“Farmers eat a lot of their own food,” declared Tom Wickham of Wickham’s Farm in Cutchogue, New York. “We grow what we like to eat, so you know it’s going to be good.”
This sentiment is shared by all of the local Long Island farmers with which FreshDirect partners. The products are grown to spec for all to enjoy.
When asked what the inspiration is for the crops he grows, Lyle Wells (Wells Homestead Acres) responded with, “We give ‘em what they want. That’s why we grow sugar snap peas and asparagus. If we could grow bananas, we would grow bananas.”
Lyle and Tom share a passion for great produce and happy customers, but that’s not the only commonality between them. They have also been farming on Long Island for decades, as have the Rottkamps of Fox Hollow Farm, Billy Polak of Polak Farm and Danny Latham of Latham Farms.
Here is a look at the generations involved in the farmers we work with:
|Wells Homestead Acres||11th Generation|
|Wickham’s Farm||13th Generation|
|Rottkamp’s Fox Hollow Farm||6th Generation|
|Polak Farm||3rd Generation|
|Latham Farms||Farming on Orient Point for 200 years|
It’s safe to say these guys know what they’re doing! And they love what they are doing! Billy Polak told me, while riding on a tractor, that he “loves being outside and being his own boss!”
Tom Wickham, a Cornell University graduate, asked me if I “could imagine sitting at a computer all day, every day!?” I guess the joke is on me!
Tom also added that he loves the diversity of work for a farmer: “I have to balance the finances, manage workers, [and handle] food safety regulations, equipment upkeep, horticulture variables and marketing. The life of a farmer is never boring!”
Many of these farms were started when their ancestors came from England or Germany and settled on the island. The farms have been passed down to sons and grandsons and granddaughters.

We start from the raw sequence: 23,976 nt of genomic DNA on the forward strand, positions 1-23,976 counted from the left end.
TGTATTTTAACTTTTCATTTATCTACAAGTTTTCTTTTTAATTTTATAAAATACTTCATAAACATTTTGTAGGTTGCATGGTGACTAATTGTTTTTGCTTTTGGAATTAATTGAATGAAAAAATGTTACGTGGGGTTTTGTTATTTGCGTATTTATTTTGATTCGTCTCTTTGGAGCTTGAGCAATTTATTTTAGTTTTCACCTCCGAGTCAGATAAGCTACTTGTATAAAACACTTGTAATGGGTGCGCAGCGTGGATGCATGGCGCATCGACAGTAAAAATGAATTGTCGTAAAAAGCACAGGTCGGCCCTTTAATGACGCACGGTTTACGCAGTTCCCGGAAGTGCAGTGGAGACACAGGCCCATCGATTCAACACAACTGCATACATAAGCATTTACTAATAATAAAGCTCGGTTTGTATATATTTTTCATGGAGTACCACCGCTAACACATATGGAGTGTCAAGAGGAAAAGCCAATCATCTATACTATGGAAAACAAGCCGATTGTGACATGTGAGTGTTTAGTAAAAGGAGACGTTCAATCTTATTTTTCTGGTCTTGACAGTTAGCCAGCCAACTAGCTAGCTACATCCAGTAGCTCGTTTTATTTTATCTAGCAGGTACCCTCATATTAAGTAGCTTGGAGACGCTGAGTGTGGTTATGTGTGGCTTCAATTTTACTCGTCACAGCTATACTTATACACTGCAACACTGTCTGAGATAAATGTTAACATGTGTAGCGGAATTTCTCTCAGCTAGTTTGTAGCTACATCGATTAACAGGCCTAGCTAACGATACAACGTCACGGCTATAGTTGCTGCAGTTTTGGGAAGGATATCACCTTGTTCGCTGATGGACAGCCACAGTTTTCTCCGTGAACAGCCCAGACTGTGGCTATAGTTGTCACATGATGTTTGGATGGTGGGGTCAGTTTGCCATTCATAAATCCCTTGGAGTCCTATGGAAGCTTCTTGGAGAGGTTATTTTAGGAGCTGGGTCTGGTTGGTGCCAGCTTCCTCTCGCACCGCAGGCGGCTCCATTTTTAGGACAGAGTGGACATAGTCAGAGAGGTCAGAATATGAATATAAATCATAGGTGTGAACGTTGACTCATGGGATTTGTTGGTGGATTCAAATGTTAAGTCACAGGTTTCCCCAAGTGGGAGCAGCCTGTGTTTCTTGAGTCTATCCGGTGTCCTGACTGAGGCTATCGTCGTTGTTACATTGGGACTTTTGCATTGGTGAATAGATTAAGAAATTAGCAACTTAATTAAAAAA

Lolly Rottkamp is still the President of Fox Hollow Farm, while her son Jeff and grandsons Jeffrey and Jason run production and operations. And Lolly is right where she wants to be—at the Fox Hollow farm stand that has fed some of the same customers for over 30 years. After graduating from nursing school, she came back to the farm where she has been all her life.
And in their families it will stay. Wickham’s son is running his own business in Texas but has plans of coming back to the Northeast to take over the family business in a few years. Lyle Wells, Chairman Emeritus of the Long Island Farmer’s Bureau, has a son who still helps dad from time to time when he’s not working in Manhattan. And thank goodness for that! What would we do without our local zucchini, delectable squash blossoms and beautiful sunflowers?
So, what brings these farmers back year after year, you might ask? After all, many of these men awake at sunrise and retire at sunset, 7 days a week; they have sun kissed faces and rough, cracked hands, and their days are hectic. But it’s their love of the outdoors, passion for agriculture and delicious food, and enthusiasm to delight the customer that makes all the hard work worthwhile.